Uncle Sam Wants to Buy a Pot Farm for Less than It's Worth

By Michelle Seiler-Tucker, Special for USDR

Last Tuesday the US Government posted a listing on their website soliciting proposals from cannabis farmers (and subcontractors if necessary) having the capability to develop plants with different variations of THC. The proposal requests a pot farmer to temporarily contract their property, crops, services, knowledge, and assistance to the Department of Health and Human Services. The requirements are very explicit with lots of clauses, requiring a vault, exterior video monitors, 12 acres worth of cannabis plants and a bunch of other criteria you can review on the GSA website if you really want to know specifics.

What a deal! Right? Well, actually the deal has been on the government’s website since 2009, with no interested sellers yet. The newest proposal is just a renewed version of their last attempt to conduct research on marijuana. As the leading authority on buying and selling businesses; I have dealt with clients of all kinds, and this is a very one-sided contract that offers farmers almost no incentive to sell. Federal law still classifies marijuana as illegal, making the legal technicalities of agreeing to this contract quite complicated. The government states it will award a one-year contract with four one-year options and would provide the selected bidder with compensated pay and time.

Because marijuana is illegal by federal law, it is probable few—if any, cannabis farms have accurately documented income and cash flows in par with government regulations. In order to get your money’s value, farms like such would have a lot of financial cleanups to do. The federal government also imposes extensive regulatory control on agricultural markets. There are a multitude of things that help and harm the sale of a business, and this is where the majority of small businesses I have worked with fall short. Of course there are exceptions to the rule, but a lack of proper bookkeeping completely weakens the credibility of a business’ worth.

Uncle Sam already makes it very difficult for small business owners to make a profit. Such an offer sounds fair, but without proper records it would force the pot farmer to agree for less money than it would be worth for the one-year contract.   The government also requires that if the pot farmer is not registered with the FDA, to then subcontract someone who is registered as a pharmaceutical manufacturer. The vendor would also have to register with the DEA to research, manufacture, and possibly distribute what is harvested. The solicitation notice does not mention any possibility for further business negotiations. I think that even if a pot farmer wanted to be part of such research for the sake of science or because he wants to help people, the farmer would be vulnerable to unforeseen legal technicalities, financial losses, or even the possibility of business ruin. I always stress the importance of protecting yourself when buying or selling a business in my award winning and best-selling book, Sell Your Business For More Than It’s Worth. Confidentiality is the number one reason sellers hire business brokers to handle the sale of their business. It is a very delicate process requiring extensive due diligence. Perhaps there are beneficial reasons buried in clauses of the government’s proposal that would entice some farmers to consider doing business with Uncle Sam for a year. But before you even try to further educate yourself about whether the grass is greener on the other side of this business deal, make sure you find an expert, trustworthy business broker (and maybe a lawyer, too).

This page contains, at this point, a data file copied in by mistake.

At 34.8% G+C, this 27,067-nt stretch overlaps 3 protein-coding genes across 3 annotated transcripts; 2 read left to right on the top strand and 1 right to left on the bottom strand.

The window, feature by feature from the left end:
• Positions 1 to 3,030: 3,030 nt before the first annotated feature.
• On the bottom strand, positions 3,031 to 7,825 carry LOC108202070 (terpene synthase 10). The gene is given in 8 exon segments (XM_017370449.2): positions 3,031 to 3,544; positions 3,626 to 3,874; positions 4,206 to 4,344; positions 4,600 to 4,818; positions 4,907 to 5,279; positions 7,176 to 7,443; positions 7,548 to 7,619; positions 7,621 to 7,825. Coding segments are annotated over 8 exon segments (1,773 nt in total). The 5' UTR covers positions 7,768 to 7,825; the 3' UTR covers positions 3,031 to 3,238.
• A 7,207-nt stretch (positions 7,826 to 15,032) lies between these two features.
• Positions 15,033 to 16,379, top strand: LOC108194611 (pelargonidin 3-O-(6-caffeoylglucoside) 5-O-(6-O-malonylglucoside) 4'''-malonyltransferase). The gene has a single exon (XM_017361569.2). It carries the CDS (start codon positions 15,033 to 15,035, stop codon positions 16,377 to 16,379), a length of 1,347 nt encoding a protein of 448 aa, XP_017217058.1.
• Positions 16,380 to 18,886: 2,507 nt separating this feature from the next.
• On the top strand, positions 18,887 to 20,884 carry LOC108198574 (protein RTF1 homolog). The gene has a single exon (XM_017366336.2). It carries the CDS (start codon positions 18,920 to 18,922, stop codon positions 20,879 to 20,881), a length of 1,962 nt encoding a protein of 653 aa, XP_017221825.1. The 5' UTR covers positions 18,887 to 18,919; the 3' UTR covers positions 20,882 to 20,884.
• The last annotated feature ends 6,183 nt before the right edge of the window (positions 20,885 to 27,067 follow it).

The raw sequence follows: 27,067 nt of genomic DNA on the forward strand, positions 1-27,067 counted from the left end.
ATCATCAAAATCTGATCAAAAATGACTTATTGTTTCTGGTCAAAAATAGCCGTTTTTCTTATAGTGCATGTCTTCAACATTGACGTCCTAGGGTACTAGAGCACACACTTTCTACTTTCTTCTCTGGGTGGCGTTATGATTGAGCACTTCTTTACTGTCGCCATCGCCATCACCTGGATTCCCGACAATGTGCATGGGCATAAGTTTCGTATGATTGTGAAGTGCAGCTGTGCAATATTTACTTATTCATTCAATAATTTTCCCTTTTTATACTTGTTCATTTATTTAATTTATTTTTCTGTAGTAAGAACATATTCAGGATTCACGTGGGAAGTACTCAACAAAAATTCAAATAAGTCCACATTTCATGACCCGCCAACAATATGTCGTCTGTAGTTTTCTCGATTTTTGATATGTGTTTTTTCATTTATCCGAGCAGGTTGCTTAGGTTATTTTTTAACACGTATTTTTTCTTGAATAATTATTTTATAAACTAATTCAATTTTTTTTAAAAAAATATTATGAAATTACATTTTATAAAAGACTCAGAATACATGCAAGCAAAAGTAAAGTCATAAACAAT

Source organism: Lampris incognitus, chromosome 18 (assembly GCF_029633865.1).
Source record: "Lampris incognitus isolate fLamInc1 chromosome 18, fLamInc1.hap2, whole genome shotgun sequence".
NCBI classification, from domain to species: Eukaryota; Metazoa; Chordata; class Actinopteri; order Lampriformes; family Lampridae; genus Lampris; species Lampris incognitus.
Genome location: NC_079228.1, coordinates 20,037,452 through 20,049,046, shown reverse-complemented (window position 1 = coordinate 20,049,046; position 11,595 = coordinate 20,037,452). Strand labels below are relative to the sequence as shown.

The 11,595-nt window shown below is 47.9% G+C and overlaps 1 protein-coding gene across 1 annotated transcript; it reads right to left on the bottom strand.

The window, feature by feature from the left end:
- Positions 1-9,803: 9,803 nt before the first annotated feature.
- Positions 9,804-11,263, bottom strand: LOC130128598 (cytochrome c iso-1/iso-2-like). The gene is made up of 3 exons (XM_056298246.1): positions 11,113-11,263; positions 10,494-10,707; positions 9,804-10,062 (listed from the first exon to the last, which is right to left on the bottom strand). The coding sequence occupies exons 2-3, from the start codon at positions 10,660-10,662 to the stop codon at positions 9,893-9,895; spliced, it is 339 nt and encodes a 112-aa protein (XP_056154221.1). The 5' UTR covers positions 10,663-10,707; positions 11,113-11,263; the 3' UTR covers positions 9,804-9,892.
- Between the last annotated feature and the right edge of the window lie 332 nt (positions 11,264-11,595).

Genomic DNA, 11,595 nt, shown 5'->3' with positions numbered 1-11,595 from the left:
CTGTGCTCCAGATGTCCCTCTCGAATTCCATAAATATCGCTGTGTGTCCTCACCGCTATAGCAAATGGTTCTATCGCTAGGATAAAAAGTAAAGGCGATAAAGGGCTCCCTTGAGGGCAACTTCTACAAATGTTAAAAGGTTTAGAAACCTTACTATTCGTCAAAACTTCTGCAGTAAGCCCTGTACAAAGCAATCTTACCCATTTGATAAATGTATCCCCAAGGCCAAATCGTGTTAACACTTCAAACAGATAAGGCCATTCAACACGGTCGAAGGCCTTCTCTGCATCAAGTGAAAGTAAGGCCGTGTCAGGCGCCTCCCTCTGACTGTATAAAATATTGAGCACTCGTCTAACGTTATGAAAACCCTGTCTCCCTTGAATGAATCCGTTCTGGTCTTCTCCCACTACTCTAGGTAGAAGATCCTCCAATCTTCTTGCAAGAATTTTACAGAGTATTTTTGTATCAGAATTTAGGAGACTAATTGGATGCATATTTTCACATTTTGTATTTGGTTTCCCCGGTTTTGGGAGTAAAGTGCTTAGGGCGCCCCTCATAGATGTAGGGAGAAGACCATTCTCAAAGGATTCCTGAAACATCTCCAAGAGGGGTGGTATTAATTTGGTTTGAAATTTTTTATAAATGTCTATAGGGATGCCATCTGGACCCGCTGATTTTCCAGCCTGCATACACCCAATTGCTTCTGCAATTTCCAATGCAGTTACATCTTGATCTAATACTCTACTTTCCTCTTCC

All opinions expressed on USDR are those of the author and not necessarily those of US Daily Review.

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